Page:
Rebecca J. "Jane" Frank was a registered nurse who during World War II served aboard hospital trains.
Rebecca J. "Jane" Frank was a registered nurse who during World War II served aboard hospital trains. (Baltimore Sun)

Rebecca J. "Jane" Frank, a registered nurse who during World War II served aboard hospital trains, died Aug. 4 at the Charlestown retirement community of complications from a stroke. She was 95.

The daughter of Charles Raymond Gilbert, a shoemaker, and Mary Floyd "Floy" Gilbert, a baker, Rebecca Jane Gilbert was born in Middletown, Pa.


When she was a child, she moved with her family to Mount Joy, Pa., when her father took a job there with the Gerberich Payne Shoe Factory.

After graduating in 1937 from Mount Joy High School, she enrolled at the St. Joseph Hospital School of Nursing in Lancaster, Pa., where she earned a nursing degree in 1940. She was working at St. Joseph Hospital when she enlisted in the Army Nursing Corps in 1941.

Commissioned a second lieutenant, she was sent to the Aberdeen Proving Ground and then to what is now the Walter Reed Medical Center, where she served as a nurse.

Mrs. Frank participated in a nursing recruiting campaign and was featured in Look Magazine modeling the new Army Nursing Corps uniform.

She was later sent to Charleston, S.C., for field training before she received orders that sent her to England.

Mrs. Frank sailed from New York on Christmas Eve 1944 aboard the U.S. Army Transport George Washington, a former North German Lloyd liner, for Southampton.

"One of the stories she told was that on the crossing the ship had trouble with its rudder and it took them longer to get there. And this would have put them in some additional danger if they had to leave the convoy and escorts," said a son, Jon S. Frank of Prince Frederick.

"Another memory she had was, because it was Christmas Eve when they departed New York, all of the troops had miniature Christmas trees stuck in their helmets," he said.

Once she arrived in England, Mrs. Frank was assigned to the 58th Hospital Train in Portsmouth, England, a port city, on the English Channel.

"She was one of six nurses that served on the train which transported wounded soldiers from coastal ports and airfields to interior hospitals and convalescent centers," her son said.

"She was in England for the duration of the war and she was aboard hospital trains," said another son, Dr. Charles Gilbert Frank of Richmond, Va.

"Very few people were aware that they had hospital trains. They were a very limited unit and there was a unit in England and one in France," said Dr. Frank. "She lived on the train. That's where the nurse's quarters were."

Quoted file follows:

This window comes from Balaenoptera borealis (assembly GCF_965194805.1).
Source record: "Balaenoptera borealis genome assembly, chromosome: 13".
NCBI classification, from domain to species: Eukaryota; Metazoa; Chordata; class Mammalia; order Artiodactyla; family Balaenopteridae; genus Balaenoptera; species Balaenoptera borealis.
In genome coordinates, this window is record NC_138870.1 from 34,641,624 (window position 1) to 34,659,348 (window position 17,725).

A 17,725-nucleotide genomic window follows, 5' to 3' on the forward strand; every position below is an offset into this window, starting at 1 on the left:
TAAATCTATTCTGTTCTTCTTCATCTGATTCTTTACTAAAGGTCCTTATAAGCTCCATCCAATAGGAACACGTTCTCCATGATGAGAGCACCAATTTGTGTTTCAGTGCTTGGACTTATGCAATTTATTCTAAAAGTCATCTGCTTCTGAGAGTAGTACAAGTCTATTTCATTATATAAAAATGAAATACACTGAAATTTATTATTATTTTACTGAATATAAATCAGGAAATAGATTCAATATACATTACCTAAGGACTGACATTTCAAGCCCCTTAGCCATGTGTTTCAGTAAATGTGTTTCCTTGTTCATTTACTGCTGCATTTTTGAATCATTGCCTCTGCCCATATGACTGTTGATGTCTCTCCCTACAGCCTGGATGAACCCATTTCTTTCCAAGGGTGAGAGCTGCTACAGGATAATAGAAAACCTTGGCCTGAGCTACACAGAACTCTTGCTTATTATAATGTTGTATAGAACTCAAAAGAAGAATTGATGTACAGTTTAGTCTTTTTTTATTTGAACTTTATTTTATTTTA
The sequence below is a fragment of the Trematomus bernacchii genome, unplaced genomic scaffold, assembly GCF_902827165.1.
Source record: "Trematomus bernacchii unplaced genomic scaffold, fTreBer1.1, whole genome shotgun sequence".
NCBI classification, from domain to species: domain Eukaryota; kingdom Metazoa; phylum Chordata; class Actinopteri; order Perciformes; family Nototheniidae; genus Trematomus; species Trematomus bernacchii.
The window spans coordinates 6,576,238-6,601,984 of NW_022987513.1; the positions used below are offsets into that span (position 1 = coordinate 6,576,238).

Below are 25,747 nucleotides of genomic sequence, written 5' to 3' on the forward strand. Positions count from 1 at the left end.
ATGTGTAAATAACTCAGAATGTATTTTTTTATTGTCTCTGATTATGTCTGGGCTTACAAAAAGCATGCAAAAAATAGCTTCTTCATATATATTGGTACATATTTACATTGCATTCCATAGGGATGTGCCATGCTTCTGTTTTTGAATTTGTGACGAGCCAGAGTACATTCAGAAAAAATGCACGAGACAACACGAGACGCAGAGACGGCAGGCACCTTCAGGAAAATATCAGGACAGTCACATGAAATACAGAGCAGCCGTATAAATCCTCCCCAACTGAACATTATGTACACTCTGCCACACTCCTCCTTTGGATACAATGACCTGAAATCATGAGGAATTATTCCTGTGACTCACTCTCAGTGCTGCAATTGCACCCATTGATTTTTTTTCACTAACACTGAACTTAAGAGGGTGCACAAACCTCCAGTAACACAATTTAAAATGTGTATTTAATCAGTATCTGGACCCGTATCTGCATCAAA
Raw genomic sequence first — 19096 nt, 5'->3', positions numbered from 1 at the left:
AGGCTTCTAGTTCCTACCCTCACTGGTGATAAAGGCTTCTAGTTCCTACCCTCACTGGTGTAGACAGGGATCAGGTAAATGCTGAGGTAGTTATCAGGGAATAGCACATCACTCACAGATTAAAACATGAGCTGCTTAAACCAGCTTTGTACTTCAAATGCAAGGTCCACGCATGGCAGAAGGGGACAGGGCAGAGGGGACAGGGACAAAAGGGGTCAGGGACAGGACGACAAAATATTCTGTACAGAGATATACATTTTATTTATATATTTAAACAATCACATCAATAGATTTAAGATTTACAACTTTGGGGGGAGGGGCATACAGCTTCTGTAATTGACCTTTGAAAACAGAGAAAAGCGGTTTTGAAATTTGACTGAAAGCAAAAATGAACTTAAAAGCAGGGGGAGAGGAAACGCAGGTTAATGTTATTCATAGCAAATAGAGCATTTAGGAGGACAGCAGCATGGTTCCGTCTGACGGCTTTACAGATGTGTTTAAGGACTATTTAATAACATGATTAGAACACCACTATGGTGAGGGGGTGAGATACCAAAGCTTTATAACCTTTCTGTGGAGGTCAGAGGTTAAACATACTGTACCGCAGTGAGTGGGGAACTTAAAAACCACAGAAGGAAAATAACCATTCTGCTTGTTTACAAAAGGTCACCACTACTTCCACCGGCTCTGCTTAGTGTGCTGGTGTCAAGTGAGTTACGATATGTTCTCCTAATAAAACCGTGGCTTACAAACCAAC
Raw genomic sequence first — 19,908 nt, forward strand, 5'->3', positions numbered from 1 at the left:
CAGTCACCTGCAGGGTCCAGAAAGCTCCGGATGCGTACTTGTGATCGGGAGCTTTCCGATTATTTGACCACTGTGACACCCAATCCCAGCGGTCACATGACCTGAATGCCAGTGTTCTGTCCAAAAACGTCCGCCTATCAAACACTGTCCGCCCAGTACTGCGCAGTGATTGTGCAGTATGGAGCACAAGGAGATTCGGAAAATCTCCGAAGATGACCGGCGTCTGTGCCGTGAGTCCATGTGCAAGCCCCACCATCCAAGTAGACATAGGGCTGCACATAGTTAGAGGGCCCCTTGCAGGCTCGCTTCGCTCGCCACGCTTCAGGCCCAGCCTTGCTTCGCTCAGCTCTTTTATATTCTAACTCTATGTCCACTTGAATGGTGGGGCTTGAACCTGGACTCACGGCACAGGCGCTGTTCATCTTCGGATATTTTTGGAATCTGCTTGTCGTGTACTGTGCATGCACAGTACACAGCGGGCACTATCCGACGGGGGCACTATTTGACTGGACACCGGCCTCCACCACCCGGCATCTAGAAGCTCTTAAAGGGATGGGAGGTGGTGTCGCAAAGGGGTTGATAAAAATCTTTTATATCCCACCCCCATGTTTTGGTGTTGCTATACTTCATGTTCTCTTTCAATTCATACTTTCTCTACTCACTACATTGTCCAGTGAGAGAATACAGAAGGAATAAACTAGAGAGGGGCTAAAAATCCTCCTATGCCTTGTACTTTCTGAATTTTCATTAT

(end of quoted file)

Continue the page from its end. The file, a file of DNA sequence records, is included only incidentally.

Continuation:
"She kept a bicycle on the train and on her days off she'd go riding in the countryside," said her daughter, Mary Ann Honeman of Westminster.

"She was in London for Victory Europe in May 1945, and Victory Japan in Sept. 1945, and she said it was a very exciting time," said Jon Frank.


Mrs. Frank returned to New York aboard the RMS Queen Elizabeth in 1945, and was discharged with the rank of lieutenant in April 1946.

After the war, she returned to Mount Joy where she met and fell in love with Dr. Charles B. Frank, a veterinarian and career Army officer, who was a native of Mount Joy. They married in 1947.

Her husband, who had survived the infamous Bataan death march and life as a Japanese prisoner of war for three years, weighed 83 pounds when he was liberated Sept. 7, 1945.

After the war, her husband resumed his military career and served in Germany as well as at the Pentagon and at Fort Meade, before retiring in 1968 with the rank of colonel. He died in 1995.

The couple lived for years in Fort Washington's Tantallon community before moving to Charlestown in 1992.

At Charlestown, Mrs. Frank served as vice commander of the VFW Post at the retirement community, which is named after her husband, and a member of the garden club.

"She had been a hospice volunteer for many years at St. Agnes Hospital, where she used her compassion as a nurse once again," her son said.

She regularly visited residents at the retirement community's care center and helped transport them to church services. She was also involved with the Lighthouse of Prayer.

She traveled extensively across the U.S. and abroad and enjoyed mahjong, line dancing and continued playing golf well into her 80s, despite low vision due to macular degeneration. She also regularly swam until this spring.

Mrs. Frank was an Orioles fan and never missed listening to a game, her son said.

A memorial service will be held at 11 a.m. Tuesday at Our Lady of the Angels Chapel at Charlestown, 700 Maiden Choice Lane. Interment at a later date will be in Arlington National Cemetery.

In addition to her three children, Mrs. Frank is survived by six grandchildren; and three great-grandchildren.